Brent Rooker, OF, Mississippi State: Rooker is putting together the type of season that might merit some Golden Spikes consideration if he can keep it up. The junior outfielder enters SEC play as the league’s No. 3 hitter (.431), and he leads the conference in slugging (.831), RBI (27), doubles (11), total bases (54) and stolen bases (12).

Brett Moberg, 2B, Tennessee: Moberg has come out of nowhere to be an offensive force for the Volunteers. After missing most of the 2016 season — what was supposed to be his senior season — with a knee injury, the second baseman has dominated opposing pitching. Entering league play, he is hitting an SEC-best .475 to go along with five home runs and 19 runs scored.

Braden Shewmake, INF, Texas A&M: The freshman infielder has been a revelation for the Aggies, ranking among the league leaders in batting average (.415), doubles (10) and RBI (23). He’s played in 18 career games and has tallied multiple hits in 13 of them. He’s not just a bat, either. Shewmake has played three positions on the Aggies infield (shortstop, second base and third base) and has made just one error in 86 chances.

Konnor Pilkington, SP, Mississippi State: Pilkington wasn’t exactly unheard of before the season started — he was one of the Advocate’s players to watch — but he’s certainly opened some eyes with his ability as Mississippi State’s Friday night starter. The southpaw has struck out 33 batters in 26 innings this season, 13 of which came in a brilliant 7.2 inning outing last week against South Alabama. The Bulldogs have a star in the making toeing the rubber for them every Friday.

Drake Fellows, SP, Vanderbilt: The 6-foot-5 freshman right-hander has burst onto the scene as the Commodores best pitcher this season, going 3-0 with a 1.00 ERA and 27 strikeouts in his first four starts. He was recently named the SEC Freshman of the Week after allowing just two hits and an unearned run in eight innings against Saint Mary’s. Fellows is the first Vanderbilt freshman to start the season in the weekend rotation since eventual All-American Tyler Beede in 2012.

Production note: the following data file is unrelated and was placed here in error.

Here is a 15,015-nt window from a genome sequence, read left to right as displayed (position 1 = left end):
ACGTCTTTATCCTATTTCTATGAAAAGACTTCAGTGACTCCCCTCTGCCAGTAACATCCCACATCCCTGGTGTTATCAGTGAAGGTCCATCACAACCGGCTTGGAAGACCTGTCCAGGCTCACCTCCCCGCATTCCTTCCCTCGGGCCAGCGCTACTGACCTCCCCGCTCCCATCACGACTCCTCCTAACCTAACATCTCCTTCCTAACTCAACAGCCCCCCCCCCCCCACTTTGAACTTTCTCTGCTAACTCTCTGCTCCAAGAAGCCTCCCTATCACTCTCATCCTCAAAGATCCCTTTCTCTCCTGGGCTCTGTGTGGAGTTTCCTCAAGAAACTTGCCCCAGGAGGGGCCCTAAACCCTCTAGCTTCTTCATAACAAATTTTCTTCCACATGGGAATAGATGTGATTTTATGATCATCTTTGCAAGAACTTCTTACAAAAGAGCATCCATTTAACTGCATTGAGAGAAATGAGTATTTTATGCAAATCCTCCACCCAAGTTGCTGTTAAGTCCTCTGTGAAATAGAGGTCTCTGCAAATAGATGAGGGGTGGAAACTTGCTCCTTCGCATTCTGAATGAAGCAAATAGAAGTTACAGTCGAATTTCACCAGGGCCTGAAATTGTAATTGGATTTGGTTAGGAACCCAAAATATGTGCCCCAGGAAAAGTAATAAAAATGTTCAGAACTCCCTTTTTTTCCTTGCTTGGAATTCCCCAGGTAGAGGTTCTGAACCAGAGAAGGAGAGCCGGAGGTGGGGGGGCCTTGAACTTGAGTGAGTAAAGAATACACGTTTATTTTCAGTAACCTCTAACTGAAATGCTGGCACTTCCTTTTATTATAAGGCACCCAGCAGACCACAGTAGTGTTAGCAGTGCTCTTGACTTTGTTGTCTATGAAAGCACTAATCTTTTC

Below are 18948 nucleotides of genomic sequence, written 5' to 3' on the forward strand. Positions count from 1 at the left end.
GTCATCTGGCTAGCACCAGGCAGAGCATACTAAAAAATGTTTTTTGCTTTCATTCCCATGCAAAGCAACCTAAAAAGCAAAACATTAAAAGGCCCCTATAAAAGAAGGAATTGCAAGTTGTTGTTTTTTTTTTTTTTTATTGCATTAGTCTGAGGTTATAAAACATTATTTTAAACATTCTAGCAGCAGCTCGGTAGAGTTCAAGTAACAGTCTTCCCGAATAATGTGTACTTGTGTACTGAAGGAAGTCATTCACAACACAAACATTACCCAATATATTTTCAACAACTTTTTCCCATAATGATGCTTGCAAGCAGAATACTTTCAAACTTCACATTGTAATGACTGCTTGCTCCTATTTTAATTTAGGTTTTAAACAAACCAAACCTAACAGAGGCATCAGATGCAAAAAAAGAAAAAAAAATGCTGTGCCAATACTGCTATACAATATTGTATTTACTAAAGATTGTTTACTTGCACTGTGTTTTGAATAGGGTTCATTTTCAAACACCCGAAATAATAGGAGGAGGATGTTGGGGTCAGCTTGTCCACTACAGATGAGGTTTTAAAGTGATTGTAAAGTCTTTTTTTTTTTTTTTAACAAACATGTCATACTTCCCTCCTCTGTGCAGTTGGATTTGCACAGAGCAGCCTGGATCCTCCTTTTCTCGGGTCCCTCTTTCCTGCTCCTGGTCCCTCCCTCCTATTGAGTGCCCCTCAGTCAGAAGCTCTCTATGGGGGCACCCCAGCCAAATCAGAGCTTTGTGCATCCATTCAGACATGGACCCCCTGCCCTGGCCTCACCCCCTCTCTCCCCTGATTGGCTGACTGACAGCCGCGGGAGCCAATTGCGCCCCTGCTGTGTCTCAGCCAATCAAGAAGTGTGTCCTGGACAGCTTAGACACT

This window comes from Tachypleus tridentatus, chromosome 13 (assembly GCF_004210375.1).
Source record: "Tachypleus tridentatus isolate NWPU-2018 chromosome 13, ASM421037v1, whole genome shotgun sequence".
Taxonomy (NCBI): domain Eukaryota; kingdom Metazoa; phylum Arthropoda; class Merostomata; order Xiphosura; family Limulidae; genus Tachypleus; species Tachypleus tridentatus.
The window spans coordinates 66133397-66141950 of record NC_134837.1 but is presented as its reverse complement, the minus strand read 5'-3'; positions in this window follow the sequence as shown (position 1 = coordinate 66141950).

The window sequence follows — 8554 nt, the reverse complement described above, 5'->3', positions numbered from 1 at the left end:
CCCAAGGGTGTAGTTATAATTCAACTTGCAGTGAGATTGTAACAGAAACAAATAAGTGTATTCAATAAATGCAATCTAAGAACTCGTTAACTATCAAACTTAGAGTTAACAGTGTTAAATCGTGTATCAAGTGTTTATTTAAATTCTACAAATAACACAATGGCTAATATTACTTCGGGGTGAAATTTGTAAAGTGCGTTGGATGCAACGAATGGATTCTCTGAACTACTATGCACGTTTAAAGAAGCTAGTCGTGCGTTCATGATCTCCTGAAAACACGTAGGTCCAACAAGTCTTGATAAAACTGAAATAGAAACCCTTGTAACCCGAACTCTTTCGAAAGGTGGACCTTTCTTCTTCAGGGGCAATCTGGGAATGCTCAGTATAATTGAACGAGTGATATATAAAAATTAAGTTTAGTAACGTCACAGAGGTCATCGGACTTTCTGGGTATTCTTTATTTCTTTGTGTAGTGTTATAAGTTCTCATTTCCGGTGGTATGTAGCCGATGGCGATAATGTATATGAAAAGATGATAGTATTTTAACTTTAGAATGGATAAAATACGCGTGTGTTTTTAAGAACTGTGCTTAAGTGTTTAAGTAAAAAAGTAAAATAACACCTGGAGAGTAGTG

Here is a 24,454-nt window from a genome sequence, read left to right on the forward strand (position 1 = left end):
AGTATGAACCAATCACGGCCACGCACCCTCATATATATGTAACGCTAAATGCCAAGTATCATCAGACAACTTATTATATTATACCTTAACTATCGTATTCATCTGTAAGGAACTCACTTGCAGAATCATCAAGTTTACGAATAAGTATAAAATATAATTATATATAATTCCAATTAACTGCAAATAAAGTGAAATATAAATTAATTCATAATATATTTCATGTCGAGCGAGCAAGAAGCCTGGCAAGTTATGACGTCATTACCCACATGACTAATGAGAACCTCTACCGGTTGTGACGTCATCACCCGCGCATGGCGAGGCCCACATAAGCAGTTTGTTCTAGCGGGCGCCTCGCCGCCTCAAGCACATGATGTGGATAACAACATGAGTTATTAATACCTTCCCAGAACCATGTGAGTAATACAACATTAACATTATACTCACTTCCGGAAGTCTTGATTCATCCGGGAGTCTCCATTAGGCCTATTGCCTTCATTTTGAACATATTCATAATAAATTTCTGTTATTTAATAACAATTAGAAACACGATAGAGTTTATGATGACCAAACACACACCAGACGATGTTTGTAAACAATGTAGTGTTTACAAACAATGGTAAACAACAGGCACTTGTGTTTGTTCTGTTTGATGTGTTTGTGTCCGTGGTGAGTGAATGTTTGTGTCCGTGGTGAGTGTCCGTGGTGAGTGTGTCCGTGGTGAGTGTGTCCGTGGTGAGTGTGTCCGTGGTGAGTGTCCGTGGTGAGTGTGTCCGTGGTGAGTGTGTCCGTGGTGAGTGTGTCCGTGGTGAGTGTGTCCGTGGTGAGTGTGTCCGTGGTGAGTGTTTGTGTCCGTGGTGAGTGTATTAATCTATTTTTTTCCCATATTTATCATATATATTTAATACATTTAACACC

LSU numbers to know

.400 — It’s still very early, but considering his bona fides, it’s worth keeping an eye on Cole Freeman’s batting average as the season goes on. Fresh off a banner summer in which he led the prospect rich Cape Cod League in hitting, Freeman is hitting .444 through 18 games. Only four players in LSU history have ever topped .400 for a single season.

20 — Greg Deichmann has already mashed an SEC-best seven home runs in the first 18 games of the season, putting him on pace to become the first LSU player to hit 20 home runs in a single season since Ryan Schimpf in 2009. Though the competition is going to get stiffer, the weather should start to become more conducive to home run hitting fairly soon.

.980 — That’s the best fielding percentage in LSU history, achieved in back-to-back years by the 2012 and 2013 teams. It might be a number LSU can surpass this season. Though Wednesday’s four-error game dropped the Tigers below .980 for the first time this season, they have otherwise played outstanding defense this season. That could end up being the key in a tightly contested series down the road.


Alex Faedo, SP, Florida (1), Jeren Kendall, OF, Vanderbilt (2), Kyle Wright, SP, Vanderbilt (5), Alex Lange, SP, LSU (7), Tanner Houck, SP, Missouri (8), Wil Crowe, SP, South Carolina (11), J.J. Schwarz, C, Florida (15), Clarke Schmidt, SP, South Carolina (17), Dalton Guthrie, SS, Florida (18), Corbin Martin, RP, Texas A&M (23), Mike Rivera, C, Florida (28), Jake Mangum, OF, Mississippi State (29), Evan White, OF/1B, Kentucky (33), Tyler Johnson, RP, South Carolina (35), Keegan Thompson, SP, Auburn (45), Josh Anthony, 3B, Auburn (61), Zach Warren, SP, Tennessee (64), Zach Pop, RP, Kentucky (74), Brigham Hill, SP, Texas A&M (75), Michael Papierski, C, LSU (79), Will Toffey, 3B, Vanderbilt (80), Greg Deichmann, OF/1B, LSU (83), Alex Destino, OF, South Carolina (86), Deacon Liput, 2B, Florida (90), Kyle Serrano, RP, Tennessee (93), Bryce Montes de Oca, SP, Missouri (100)

*Note: these are draft-eligible players in 2017 and this list was constructed before the start of the 2017 season.

Follow Luke Johnson on Twitter, @ByLukeJohnson.